I figured we could loosen the nuts behind the backing plate that hold the cylinder assembly on so the assembly would have some free play. Having done so the binding nearly stopped! Tightening them the binding came back. Upon taking the drum off again we could see that piston on the right/rear would not go in as far as it should and did not allow the brakes move towards the front of the vehicle and thus the center of the backing plate and thus caused the bulk of the binding. The left/front moved freely which had earlier given the illusion that the cylinder was fine.

HOT ON THE TRAIL: It seems that we found the solution, the cylinder needs replaced or rebuilt and possibly the axle beam needs to be straighted or we need to leave the washers in place.


The Next Step: Buy parts and see if the cylinder assembly does indeed fix the problem.  I found the Cylinder Assembly for $12 and free two day shipping on Amazon!

Wagner WC105167 Wheel Cylinder Assembly

Part arrived and I installed it.

Does the wheel spin freely with the lugs on tight?


Questions Remain: Some safety and technical questions remain however. Like are the washers ok or is that a safety issue and if not how does one straighten an axle beam or is it better to buy one new at $487 plus shipping from HondaPartsNow.com or what? What should one expect to pay for having the flange on the end of the beam straightened anyone know? I have never had this kind of work done and do not know all the logistics involved?

I asked the question of this forum:


Wagovan Forums:



  1. Did you try removing the brake shoes WITH everything else installed/tightened?

  2. VitalBodies permalink

    No. The next test is to remove the wheel/tire and drum then remove the brake shoes and put all the other parts back on (except the brake shoes) to see if the shoes are binding.

  3. Brake cylinder perhaps… misaliging the brake shoes?

  4. VitalBodies permalink

    We are getting down to where that is one of the last few choices – most everything else is new.
    The cylinder looks to be installed correctly (at a glance) and is retracted in all the way but is worth checking – not sure what to check for other than look it up in the Honda factory manual and see what is suggested.
    At one point we did not have much brake fluid in that line as some had leaked out waiting for parts and we still had binding.
    Since then we did bleed the brakes and refill the reservoir.

  5. Seems like something may not be plumb or bent. I would measure the distance between the backing plate and the round disc that the lug nuts screw-on and compare to the passenger side. Measure at various points around the circumference with a fine ruler. A run-out gauge could reveal allot for something bent. The backing plate could be extending too far out or the lug-bolt disc (whatever it’s called) is too far inward. You could use some precision washers (on lug bolts) or shim plate between the drum and the lug disc to see if that helps. Bet it will. If it’s something bent that may be the easiest fix, of course, if it will not compromise safety.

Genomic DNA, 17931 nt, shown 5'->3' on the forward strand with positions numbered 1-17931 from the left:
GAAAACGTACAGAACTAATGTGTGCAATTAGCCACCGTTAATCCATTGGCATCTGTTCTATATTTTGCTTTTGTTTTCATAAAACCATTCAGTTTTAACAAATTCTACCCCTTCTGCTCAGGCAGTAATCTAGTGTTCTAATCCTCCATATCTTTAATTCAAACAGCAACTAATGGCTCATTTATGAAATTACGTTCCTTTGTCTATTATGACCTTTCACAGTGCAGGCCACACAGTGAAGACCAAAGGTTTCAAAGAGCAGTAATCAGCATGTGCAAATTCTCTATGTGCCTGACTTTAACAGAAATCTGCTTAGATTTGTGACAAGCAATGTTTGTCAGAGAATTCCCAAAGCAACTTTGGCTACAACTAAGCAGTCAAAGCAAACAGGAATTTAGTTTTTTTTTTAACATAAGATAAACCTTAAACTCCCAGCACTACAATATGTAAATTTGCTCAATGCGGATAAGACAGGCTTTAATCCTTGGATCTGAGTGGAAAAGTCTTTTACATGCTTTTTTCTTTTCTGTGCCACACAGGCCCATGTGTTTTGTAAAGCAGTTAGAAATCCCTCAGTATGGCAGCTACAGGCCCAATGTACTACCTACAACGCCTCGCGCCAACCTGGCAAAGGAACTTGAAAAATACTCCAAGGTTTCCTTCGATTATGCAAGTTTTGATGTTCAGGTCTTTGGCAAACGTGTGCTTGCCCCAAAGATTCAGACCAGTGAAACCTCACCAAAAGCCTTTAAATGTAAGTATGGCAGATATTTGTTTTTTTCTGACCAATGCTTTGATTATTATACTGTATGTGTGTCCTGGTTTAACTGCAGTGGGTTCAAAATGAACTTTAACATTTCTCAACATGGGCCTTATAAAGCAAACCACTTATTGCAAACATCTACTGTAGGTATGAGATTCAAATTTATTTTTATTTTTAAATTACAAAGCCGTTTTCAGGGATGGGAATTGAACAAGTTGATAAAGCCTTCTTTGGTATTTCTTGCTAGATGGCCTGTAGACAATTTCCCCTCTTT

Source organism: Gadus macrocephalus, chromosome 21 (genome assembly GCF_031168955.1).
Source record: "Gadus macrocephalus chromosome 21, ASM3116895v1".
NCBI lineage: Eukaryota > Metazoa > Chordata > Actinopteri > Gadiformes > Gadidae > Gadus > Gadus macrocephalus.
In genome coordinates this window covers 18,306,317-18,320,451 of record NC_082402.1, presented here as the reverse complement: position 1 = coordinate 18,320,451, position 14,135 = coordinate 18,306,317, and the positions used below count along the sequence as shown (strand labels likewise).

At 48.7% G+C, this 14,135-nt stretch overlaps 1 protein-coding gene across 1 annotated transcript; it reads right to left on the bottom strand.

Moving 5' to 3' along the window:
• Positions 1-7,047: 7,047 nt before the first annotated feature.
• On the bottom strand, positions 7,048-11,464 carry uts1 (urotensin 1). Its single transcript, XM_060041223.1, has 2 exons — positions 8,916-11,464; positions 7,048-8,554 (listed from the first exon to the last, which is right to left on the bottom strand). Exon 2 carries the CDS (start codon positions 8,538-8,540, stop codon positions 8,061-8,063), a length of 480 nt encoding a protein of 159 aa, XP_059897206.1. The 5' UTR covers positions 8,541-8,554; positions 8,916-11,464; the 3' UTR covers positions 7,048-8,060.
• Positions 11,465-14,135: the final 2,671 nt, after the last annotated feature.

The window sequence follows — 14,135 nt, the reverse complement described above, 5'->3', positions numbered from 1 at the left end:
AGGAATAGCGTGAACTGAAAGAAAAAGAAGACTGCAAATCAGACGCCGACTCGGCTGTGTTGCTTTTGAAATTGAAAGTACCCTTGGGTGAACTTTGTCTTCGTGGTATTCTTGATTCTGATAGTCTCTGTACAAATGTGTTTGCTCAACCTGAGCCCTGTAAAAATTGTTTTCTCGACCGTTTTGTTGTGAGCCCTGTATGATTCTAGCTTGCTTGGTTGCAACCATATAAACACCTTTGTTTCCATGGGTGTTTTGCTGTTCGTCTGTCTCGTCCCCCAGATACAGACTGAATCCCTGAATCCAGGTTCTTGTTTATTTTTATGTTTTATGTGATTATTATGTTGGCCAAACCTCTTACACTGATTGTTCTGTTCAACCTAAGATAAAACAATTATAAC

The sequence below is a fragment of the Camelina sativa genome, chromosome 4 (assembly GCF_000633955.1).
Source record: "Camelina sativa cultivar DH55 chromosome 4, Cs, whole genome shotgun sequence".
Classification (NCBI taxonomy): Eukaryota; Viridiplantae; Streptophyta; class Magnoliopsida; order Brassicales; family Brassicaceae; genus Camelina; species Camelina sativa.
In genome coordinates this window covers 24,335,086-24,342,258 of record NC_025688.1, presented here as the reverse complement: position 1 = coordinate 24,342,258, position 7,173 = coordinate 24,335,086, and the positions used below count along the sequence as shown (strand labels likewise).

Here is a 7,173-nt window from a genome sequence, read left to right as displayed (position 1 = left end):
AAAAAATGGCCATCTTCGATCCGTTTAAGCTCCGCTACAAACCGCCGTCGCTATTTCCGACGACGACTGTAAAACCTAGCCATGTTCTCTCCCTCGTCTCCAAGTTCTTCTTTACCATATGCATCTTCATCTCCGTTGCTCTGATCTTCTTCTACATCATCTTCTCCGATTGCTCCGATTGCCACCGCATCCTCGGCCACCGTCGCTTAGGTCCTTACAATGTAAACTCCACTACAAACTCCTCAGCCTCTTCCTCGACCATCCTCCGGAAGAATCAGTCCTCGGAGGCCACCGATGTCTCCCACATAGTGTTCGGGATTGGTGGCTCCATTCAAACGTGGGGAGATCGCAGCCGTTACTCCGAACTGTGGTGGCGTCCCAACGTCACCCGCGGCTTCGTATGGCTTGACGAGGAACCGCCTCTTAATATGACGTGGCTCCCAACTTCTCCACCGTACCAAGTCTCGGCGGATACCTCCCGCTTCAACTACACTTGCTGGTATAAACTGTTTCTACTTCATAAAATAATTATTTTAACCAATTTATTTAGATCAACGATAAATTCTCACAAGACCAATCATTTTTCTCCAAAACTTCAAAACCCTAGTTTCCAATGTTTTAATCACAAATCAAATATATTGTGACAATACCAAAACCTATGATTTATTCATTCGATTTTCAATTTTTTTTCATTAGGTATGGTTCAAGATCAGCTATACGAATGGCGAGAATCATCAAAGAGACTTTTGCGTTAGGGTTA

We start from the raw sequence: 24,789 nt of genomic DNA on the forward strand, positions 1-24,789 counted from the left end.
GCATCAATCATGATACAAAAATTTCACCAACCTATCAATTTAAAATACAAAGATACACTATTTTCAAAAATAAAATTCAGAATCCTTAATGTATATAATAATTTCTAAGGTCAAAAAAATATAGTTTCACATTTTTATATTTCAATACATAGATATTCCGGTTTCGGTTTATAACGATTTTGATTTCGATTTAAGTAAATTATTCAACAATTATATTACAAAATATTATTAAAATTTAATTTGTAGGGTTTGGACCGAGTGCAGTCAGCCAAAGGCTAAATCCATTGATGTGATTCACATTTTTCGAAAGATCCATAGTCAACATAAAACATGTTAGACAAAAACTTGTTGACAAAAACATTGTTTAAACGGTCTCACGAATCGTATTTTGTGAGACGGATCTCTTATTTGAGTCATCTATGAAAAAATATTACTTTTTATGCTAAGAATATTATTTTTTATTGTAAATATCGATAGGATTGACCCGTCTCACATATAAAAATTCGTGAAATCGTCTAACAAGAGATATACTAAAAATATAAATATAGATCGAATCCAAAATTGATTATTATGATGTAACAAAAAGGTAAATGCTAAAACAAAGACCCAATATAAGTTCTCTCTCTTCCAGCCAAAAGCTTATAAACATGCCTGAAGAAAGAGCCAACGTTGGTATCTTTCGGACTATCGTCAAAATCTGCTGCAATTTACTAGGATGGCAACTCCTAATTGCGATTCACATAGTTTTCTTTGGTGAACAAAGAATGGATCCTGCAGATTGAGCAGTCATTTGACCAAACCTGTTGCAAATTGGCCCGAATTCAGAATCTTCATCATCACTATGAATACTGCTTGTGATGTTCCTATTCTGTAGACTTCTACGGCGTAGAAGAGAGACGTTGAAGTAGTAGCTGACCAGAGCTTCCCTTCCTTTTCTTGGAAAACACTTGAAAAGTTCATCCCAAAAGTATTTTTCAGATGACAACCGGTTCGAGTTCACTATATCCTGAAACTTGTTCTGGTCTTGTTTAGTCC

6. VitalBodies permalink

    We did measure the hub distance to the backing plate on the driver side and passenger side and got the same measurement. We did NOT measure in a number locations and could try that. Washers were tired earlier and a spacer was tried with no luck.

  7. Then something certainly must be bent. How about shimming 1 washer at a time alternating between lugs as a test?

  8. Or brake shoes skewed opposite sides.

  9. VitalBodies permalink

    Have not tried either of those suggestions as yet.
    It is strange, as the spindle is factory new, the bearing/hub/drum/wheel/lugs are ruled out as they work fine on both sides and the backing plate is new also.
    If the flange that is on the end of the axle beam is bent or possible warped (the one that the spindle bolts to) I wonder if that is enough to warp the backing plate and cause the binding?
    Does not seem like it as the backing plate is bolted to the spindle rather than axle beam and the metal is quite thick on the spindle. The ARM, L. RR. TRAILING (trailing arm?) could be bent or warped.

  10. Perhaps you could pose the axle-beam question on the Honda thread: http://honda-tech.com/showthread.php?t=2755947

    If using washers, go with grade 5 or 8 (hardened) and as few as possible stacked. You may have to check the lug nuts periodically for tightness. Would do this as a temp fix or have a custom shim plate made at a machine shop. Basically, a large shim plate with the proper angle corresponding to the relative rotation of the lug bolts. A wood or aluminum shim plate could be made as a template and have a machine shop duplicate in steel.

    You could also take the axle beam to a machine shop if it needs straightening. With the proper tools, machines etc., can’t imagine it being that difficult to straighten. Seems crazy to spend so much for a new one.

  11. VitalBodies permalink

    The only washers are between the axle beam and the spindle – any others were removed.
    There are two washers, one per bolt on the froward (front of car) side between the axle beam and spindle to correct the toe in.
    The are automotive grade washer that have that gold/yellow appearance.
    I wonder if a machine shop or body shop would be best to correct the axle?

    I will take a look at the forum thread…